# Easier frequency calculations – g3jkx

One of the best short cuts that I know is a simpler way to calculate the frequency of a tuned circuit involving a coil and a capacitance.

The formula usual formula is f = _____1_____

2 pi root LC

( this formula will be given to you if there is a question on this in the Advanced exam)

Ahaa, but L has to be in Henrys and C in Farads for this formula! Mmmm!

This means lots of ten to the minus goodness knows what for both L and C; a daunting sum.

Even for an experienced calculator operator this can betroublesome, so
here is an easy sure fire method. Being amateurs, our questions will be
about short waves, involving Megahertz, coils in microhenrys (µH) and
capacitors in picofarads (pF) So we can rearrange the formula and it
becomes really easy….

f 2 = 25,330 f in MHz, L in microHenries, C in picoFarads

L C **Yes, this really works.**

First, multiply L in µH by C in pF.

Divide 25,330 by this number and then, because f is squared, we must
find the square root of it to get the frequency in MHz! Let’s take an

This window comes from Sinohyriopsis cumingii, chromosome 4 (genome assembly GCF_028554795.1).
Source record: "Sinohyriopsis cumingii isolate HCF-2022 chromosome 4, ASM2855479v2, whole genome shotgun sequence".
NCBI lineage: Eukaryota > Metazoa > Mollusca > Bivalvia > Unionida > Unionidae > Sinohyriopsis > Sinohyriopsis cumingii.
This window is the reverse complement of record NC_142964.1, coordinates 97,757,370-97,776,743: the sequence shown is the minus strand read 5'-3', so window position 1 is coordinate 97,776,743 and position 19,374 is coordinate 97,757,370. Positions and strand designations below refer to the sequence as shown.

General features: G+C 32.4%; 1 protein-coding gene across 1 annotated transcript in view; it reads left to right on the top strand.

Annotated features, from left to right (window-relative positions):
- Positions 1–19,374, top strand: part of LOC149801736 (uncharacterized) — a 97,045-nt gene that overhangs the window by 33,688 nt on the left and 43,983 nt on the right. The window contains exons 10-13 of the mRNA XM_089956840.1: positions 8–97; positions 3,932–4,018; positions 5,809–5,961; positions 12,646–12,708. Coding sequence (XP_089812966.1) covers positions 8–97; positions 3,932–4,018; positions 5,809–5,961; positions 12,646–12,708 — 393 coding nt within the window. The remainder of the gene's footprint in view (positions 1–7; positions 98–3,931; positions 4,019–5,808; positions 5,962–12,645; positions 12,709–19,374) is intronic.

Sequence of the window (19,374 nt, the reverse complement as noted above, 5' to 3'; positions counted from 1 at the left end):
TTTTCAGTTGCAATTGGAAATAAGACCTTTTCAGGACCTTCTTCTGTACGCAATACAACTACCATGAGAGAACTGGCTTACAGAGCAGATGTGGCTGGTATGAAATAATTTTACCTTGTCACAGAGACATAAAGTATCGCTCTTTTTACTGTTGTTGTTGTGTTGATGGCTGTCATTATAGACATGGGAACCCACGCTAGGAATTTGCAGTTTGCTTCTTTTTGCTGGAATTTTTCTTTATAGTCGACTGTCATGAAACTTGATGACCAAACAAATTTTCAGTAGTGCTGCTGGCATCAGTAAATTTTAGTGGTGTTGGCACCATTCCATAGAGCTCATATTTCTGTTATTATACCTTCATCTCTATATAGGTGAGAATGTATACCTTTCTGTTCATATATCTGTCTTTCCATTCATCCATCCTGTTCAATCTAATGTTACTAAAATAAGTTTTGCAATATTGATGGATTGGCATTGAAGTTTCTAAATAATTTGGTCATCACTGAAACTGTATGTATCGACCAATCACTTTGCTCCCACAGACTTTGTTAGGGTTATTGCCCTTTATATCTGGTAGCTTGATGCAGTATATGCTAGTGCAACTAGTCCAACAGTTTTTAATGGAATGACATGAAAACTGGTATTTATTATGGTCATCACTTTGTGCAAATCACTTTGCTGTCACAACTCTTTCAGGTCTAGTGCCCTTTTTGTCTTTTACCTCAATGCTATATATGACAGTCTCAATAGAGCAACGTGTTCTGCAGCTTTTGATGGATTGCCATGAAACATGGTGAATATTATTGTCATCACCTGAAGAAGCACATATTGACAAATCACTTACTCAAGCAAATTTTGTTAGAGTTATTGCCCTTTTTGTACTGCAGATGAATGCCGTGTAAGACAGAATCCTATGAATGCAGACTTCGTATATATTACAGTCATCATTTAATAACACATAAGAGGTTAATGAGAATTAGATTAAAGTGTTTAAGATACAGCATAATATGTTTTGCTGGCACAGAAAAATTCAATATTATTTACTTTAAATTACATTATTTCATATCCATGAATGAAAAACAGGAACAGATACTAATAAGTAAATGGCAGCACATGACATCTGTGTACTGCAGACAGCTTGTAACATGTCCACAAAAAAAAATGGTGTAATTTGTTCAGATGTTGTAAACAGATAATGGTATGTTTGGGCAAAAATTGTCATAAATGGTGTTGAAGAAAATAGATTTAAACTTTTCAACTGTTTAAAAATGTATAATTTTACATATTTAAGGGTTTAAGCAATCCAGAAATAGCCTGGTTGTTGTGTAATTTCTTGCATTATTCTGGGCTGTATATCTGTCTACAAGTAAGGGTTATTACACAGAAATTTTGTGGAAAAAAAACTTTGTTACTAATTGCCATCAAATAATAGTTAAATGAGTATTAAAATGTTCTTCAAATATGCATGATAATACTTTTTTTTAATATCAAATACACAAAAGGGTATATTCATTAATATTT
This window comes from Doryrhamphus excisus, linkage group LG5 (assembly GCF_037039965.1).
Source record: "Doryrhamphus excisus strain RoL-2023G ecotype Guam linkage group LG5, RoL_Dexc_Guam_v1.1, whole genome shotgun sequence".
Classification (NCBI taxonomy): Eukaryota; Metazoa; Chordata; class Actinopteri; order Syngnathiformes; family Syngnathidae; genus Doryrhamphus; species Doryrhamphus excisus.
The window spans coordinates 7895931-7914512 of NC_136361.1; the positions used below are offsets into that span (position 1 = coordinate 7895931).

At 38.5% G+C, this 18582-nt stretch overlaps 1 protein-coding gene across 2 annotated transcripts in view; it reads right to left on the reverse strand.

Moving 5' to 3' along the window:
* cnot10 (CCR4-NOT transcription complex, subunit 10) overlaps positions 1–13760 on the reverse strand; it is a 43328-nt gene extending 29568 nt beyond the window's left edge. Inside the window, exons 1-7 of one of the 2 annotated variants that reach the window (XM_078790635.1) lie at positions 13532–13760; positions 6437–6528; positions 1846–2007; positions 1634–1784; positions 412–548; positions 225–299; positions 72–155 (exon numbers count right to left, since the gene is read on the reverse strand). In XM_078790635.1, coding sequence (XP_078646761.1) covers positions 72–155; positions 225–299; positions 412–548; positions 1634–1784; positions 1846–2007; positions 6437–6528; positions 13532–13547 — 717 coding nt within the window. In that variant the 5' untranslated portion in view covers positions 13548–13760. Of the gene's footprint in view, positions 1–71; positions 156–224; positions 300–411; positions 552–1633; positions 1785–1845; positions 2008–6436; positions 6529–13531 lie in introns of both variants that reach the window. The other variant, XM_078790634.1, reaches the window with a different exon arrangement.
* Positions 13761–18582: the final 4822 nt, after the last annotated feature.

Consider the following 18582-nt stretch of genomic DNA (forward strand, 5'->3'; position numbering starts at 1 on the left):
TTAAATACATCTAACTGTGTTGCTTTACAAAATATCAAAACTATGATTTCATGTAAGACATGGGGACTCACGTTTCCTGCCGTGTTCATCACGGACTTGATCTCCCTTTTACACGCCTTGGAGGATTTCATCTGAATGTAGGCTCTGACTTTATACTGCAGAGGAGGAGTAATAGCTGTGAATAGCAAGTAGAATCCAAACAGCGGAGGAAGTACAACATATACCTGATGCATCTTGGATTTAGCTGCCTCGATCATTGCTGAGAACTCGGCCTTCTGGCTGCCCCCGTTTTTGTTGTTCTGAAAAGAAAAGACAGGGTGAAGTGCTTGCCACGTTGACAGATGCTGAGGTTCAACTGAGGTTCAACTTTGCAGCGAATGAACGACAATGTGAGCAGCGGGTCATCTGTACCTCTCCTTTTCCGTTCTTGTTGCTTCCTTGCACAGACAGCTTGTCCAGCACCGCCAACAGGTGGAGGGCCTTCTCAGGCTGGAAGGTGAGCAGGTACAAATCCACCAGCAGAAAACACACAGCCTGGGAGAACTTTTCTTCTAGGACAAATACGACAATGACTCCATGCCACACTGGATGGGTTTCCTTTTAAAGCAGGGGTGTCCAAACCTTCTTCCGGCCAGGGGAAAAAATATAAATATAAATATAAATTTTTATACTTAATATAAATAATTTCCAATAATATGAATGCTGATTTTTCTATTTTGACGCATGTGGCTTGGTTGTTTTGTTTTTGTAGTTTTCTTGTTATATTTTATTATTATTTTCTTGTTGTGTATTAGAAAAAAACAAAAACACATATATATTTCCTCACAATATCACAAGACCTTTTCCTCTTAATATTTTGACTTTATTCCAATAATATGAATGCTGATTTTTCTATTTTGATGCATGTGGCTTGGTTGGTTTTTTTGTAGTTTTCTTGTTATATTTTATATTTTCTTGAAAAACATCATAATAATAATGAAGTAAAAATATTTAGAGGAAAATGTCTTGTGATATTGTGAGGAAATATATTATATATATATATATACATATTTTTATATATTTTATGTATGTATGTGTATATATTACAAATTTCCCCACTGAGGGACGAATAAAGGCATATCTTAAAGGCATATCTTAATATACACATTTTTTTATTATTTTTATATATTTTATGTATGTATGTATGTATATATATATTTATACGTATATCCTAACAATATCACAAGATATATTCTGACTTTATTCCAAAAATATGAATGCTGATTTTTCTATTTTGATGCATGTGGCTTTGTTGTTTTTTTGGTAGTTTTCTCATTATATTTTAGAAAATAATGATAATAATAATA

example.

We are told that a variable capacitor has a range of 5pf to 100pf.

This is in parallel with a coil of 10µH. What frequency range will be covered?

First work out the L x C using 10µH and 5pF. L x C = 10 x 5 = 50

Divide this into 25,330 = 506·6 The square root of this is f = 22·5 (MHz)

Now to work out the frequency for 100pf. L x C = 10 x 100 = 1000

Divide this in to 25,330 = 25·33 The square root of this is f = 5 MHz.(+ a tiny bit)

So the frequency range with a 5 to100pf capacitor and a 10µH coil is about 5 to 22·5 MHz

Another question might be: Using a 5microH coil,
what capacitance will be needed to bring the circuit to resonance at 10
MHz? This means we have to juggle the formula a bit.

We know that f2 = 25,330 We need to know C, so that has to be on the Left Hand Side

LC and the f, which we know, on the RHS.

As with all formulae, if you do the same thing to the left and the right hand sides…..

*This make no difference to the formula!*

So, by multiplying both sides by C and we get f2 C = 25,330 x C

LC

Now C divided by C = 1, so we get f2 C = 25,330 x 1 (25,330 times 1 is 25, 330)

L x 1 (L times 1 is L)

If we now divide both sides by f2 we get f2 C = 25,330

f2 f2 L

f2 divided by f2 = 1 so we end up with C = 25,330

f2 L

Calculating f2 x L = 10 x 10 x 5 = 500. Divided into 25,330 = C = 50·66pFWe
can do a similar sum if we are given the C and don’t know the L. Easy
really, when you know how. Practice makes perfect. So try out your own
values until you can do these calculations easily using your calculator.
There WILL be a question on this for sure on the advancedexam.